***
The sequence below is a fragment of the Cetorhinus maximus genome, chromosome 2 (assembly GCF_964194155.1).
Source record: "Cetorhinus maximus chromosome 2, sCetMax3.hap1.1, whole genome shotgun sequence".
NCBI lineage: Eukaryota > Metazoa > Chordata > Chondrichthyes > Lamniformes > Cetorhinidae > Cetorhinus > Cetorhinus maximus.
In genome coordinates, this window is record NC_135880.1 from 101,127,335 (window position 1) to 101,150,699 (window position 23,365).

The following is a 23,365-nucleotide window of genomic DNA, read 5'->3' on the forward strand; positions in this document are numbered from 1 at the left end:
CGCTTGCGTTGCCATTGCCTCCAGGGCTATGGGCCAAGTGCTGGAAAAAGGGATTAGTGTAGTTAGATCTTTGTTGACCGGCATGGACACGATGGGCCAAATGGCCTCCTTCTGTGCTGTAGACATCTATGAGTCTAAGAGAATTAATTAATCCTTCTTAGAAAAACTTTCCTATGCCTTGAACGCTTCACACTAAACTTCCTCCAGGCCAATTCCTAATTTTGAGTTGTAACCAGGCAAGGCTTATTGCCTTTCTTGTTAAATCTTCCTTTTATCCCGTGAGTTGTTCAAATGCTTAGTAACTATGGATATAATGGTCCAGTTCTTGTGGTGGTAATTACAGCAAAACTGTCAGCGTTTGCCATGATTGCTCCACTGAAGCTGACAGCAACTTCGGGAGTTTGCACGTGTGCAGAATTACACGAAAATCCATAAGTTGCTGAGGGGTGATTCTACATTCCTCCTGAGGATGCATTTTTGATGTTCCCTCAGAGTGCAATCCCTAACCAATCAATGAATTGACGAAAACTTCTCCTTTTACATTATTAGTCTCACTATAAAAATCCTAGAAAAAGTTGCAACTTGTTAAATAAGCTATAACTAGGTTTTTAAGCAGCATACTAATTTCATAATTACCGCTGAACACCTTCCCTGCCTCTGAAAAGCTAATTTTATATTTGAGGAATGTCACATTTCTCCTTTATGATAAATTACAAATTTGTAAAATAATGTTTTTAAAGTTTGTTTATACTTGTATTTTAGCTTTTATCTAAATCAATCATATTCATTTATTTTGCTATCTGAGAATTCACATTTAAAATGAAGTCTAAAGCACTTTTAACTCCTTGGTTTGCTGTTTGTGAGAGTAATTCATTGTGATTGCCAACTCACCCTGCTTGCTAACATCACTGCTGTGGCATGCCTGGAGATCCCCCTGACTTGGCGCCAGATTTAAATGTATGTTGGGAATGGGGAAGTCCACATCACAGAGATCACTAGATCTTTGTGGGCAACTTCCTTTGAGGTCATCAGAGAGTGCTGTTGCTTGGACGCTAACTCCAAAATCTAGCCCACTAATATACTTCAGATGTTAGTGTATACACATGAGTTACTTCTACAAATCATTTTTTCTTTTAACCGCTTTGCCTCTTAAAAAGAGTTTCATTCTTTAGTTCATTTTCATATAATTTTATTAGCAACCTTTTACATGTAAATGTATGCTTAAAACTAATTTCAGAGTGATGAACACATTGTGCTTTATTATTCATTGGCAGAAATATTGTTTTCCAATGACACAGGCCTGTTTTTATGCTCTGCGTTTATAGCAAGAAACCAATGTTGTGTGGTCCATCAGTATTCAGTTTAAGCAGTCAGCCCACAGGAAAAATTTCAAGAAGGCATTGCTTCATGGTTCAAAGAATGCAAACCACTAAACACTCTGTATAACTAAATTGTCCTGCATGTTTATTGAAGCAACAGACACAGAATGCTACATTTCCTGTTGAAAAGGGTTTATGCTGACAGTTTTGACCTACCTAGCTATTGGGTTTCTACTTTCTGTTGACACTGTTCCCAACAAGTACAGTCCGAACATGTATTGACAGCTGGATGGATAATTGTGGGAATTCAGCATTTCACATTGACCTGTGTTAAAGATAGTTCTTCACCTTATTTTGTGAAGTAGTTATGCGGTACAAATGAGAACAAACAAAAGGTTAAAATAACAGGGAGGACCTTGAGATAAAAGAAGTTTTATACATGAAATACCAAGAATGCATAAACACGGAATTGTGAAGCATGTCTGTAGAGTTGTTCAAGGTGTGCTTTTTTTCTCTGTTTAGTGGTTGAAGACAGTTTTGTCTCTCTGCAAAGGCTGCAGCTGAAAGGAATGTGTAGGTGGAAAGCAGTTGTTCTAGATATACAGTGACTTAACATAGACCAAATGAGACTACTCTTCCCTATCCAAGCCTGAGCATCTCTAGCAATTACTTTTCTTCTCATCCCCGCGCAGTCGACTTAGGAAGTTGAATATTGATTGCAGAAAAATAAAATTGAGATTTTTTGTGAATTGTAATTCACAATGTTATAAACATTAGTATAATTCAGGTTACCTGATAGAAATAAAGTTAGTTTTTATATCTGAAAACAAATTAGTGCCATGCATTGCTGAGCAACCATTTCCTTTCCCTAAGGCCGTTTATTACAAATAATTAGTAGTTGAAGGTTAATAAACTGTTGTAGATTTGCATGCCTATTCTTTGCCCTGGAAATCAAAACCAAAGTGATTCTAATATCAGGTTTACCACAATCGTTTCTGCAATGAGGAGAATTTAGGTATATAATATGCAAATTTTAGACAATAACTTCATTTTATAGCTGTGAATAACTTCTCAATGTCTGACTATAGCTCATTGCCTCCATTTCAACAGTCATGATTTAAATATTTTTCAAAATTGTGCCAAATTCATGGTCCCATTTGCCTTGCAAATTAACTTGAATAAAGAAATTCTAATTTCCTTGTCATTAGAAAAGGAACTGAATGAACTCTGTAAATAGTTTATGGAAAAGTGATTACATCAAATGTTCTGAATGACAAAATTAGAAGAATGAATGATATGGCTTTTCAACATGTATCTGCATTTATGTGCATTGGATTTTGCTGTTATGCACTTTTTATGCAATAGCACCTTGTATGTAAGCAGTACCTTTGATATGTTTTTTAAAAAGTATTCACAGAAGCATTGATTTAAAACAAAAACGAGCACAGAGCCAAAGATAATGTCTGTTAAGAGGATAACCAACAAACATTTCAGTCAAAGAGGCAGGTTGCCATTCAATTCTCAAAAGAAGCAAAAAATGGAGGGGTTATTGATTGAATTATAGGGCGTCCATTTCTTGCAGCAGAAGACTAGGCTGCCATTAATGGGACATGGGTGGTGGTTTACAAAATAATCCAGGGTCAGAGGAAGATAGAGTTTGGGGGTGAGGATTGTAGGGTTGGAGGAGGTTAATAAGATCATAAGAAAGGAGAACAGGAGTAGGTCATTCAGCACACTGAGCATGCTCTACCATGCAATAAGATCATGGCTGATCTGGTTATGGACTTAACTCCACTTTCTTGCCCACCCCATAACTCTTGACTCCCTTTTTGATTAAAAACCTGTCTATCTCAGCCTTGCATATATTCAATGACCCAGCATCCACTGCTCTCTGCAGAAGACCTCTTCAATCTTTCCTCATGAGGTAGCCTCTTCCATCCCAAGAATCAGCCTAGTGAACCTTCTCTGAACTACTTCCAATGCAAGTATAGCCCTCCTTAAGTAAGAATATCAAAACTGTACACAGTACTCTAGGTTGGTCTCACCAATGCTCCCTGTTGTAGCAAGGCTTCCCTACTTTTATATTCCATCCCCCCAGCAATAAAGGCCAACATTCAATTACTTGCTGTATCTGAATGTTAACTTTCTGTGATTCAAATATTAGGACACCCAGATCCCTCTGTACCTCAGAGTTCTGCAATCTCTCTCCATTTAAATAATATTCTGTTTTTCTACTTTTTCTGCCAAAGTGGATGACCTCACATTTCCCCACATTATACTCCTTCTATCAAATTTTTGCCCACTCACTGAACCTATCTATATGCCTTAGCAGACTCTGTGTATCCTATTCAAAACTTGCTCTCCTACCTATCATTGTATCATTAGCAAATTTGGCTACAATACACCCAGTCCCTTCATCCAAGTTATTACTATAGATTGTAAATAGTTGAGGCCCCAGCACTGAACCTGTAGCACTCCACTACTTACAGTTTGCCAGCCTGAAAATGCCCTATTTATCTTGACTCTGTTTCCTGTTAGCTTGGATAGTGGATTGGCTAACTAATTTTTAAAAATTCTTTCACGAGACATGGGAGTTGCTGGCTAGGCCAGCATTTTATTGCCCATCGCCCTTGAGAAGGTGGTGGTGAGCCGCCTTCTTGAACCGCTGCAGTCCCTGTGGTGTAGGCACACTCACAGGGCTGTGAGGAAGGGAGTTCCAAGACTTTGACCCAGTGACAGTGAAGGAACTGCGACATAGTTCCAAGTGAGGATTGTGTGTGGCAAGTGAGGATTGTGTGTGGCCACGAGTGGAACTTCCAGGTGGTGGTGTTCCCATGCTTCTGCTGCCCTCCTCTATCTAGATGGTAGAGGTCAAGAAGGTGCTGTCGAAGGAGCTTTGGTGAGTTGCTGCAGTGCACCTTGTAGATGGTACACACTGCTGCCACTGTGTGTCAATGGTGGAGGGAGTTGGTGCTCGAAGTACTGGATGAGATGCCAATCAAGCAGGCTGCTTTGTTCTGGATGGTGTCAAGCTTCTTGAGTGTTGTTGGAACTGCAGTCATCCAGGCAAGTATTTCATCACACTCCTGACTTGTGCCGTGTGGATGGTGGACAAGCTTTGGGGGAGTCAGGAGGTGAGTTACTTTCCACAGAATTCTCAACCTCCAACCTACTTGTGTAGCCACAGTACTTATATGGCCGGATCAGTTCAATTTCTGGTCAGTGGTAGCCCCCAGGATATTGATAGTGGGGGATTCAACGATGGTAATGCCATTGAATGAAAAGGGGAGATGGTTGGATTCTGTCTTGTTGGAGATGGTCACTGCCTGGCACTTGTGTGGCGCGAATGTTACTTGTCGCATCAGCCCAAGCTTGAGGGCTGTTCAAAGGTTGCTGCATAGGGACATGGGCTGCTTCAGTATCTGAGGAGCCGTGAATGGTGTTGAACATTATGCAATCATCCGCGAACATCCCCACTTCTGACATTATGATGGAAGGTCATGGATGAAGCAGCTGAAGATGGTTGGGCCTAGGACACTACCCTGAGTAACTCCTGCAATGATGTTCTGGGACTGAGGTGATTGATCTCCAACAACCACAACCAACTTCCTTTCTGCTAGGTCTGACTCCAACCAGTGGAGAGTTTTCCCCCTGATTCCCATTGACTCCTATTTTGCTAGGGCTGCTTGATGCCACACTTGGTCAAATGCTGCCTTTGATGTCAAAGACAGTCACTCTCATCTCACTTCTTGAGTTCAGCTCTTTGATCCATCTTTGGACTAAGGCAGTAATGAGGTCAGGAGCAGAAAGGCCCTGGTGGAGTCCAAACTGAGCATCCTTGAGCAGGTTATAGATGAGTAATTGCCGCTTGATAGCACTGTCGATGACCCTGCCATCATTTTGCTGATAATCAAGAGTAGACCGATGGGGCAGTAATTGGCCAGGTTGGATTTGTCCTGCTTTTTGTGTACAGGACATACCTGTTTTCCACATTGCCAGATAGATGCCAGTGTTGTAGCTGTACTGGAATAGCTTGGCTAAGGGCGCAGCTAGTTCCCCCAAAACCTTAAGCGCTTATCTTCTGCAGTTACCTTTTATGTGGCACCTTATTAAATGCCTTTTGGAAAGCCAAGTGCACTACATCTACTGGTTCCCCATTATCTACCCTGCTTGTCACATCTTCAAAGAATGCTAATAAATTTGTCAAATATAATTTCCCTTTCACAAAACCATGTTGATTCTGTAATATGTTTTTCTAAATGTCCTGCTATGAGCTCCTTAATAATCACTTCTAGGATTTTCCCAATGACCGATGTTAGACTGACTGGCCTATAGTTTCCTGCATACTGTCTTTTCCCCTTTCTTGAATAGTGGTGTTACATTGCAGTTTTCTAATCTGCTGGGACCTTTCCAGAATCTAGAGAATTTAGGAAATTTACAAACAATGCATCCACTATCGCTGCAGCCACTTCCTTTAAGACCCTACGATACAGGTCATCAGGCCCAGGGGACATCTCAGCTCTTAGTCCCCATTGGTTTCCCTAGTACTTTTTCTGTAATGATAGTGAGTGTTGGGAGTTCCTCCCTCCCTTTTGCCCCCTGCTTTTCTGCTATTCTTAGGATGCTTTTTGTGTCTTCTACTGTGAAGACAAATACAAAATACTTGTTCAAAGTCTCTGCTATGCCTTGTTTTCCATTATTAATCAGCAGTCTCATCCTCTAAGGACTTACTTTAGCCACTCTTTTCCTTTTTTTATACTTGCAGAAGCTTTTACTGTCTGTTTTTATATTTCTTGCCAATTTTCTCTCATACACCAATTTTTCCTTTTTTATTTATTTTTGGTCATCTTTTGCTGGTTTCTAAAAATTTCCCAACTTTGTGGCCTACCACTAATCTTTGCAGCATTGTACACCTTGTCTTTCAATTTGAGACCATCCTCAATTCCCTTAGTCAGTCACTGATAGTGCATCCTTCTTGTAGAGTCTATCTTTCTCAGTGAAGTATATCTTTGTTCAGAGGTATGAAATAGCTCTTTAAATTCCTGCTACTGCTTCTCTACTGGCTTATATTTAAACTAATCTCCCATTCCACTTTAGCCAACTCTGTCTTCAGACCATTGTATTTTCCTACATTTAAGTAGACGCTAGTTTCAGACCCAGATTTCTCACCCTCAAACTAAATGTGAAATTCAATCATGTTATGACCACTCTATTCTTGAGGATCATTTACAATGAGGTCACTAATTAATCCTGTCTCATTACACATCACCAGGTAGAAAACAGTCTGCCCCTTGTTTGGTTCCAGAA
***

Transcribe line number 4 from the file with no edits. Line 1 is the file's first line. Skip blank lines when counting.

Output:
In genome coordinates, this window is record NC_135880.1 from 101,127,335 (window position 1) to 101,150,699 (window position 23,365).